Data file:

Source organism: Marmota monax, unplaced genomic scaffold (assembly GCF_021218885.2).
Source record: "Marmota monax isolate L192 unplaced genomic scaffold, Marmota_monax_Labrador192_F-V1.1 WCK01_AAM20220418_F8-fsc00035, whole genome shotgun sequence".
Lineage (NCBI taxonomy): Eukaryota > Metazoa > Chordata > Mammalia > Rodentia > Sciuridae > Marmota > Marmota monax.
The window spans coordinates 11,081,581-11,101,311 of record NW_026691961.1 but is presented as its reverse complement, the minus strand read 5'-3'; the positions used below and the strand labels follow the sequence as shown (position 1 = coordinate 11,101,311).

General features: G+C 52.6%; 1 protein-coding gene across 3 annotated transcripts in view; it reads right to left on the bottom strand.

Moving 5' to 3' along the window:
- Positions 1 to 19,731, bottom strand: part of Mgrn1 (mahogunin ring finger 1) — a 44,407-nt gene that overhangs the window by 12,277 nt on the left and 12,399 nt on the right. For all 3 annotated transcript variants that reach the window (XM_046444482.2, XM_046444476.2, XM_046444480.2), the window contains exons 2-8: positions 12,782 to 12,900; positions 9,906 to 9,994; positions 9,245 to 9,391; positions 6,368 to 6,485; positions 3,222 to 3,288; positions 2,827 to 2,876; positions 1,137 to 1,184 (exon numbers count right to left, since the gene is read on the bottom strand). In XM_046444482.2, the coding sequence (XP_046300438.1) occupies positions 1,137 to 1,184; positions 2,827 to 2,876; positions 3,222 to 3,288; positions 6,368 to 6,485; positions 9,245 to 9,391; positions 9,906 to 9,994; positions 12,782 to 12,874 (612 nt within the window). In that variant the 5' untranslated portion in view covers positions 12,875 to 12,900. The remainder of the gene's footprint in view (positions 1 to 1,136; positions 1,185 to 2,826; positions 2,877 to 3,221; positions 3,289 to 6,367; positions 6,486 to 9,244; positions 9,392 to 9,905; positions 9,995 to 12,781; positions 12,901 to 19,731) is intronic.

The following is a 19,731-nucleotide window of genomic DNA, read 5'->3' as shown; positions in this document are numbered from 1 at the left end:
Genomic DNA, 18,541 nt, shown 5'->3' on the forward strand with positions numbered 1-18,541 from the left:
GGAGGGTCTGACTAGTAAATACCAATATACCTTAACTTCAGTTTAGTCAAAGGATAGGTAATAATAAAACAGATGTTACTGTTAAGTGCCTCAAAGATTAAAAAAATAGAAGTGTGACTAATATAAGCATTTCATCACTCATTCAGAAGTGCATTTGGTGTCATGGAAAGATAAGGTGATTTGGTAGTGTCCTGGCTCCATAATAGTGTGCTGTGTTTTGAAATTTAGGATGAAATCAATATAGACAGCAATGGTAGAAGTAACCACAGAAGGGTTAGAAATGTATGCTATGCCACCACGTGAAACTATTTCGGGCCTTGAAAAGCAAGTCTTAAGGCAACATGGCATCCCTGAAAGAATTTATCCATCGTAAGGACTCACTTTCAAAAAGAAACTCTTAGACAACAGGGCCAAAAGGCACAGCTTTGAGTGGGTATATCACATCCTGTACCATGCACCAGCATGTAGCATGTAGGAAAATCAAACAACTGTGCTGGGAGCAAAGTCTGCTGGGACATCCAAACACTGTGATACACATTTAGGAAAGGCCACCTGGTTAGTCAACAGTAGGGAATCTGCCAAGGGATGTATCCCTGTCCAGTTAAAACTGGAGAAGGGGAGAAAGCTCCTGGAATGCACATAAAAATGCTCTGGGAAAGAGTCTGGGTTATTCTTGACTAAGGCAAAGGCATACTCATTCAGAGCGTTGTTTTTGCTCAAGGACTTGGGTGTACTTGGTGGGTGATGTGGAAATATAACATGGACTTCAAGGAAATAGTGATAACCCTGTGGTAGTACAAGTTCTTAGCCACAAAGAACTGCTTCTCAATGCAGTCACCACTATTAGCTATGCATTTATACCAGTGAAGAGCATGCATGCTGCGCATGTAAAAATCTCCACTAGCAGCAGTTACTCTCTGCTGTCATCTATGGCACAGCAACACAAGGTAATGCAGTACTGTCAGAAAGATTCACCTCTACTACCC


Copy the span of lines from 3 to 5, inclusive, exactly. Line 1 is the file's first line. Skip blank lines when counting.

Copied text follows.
Lineage (NCBI taxonomy): Eukaryota > Metazoa > Chordata > Mammalia > Rodentia > Sciuridae > Marmota > Marmota monax.
The window spans coordinates 11,081,581-11,101,311 of record NW_026691961.1 but is presented as its reverse complement, the minus strand read 5'-3'; the positions used below and the strand labels follow the sequence as shown (position 1 = coordinate 11,101,311).

General features: G+C 52.6%; 1 protein-coding gene across 3 annotated transcripts in view; it reads right to left on the bottom strand.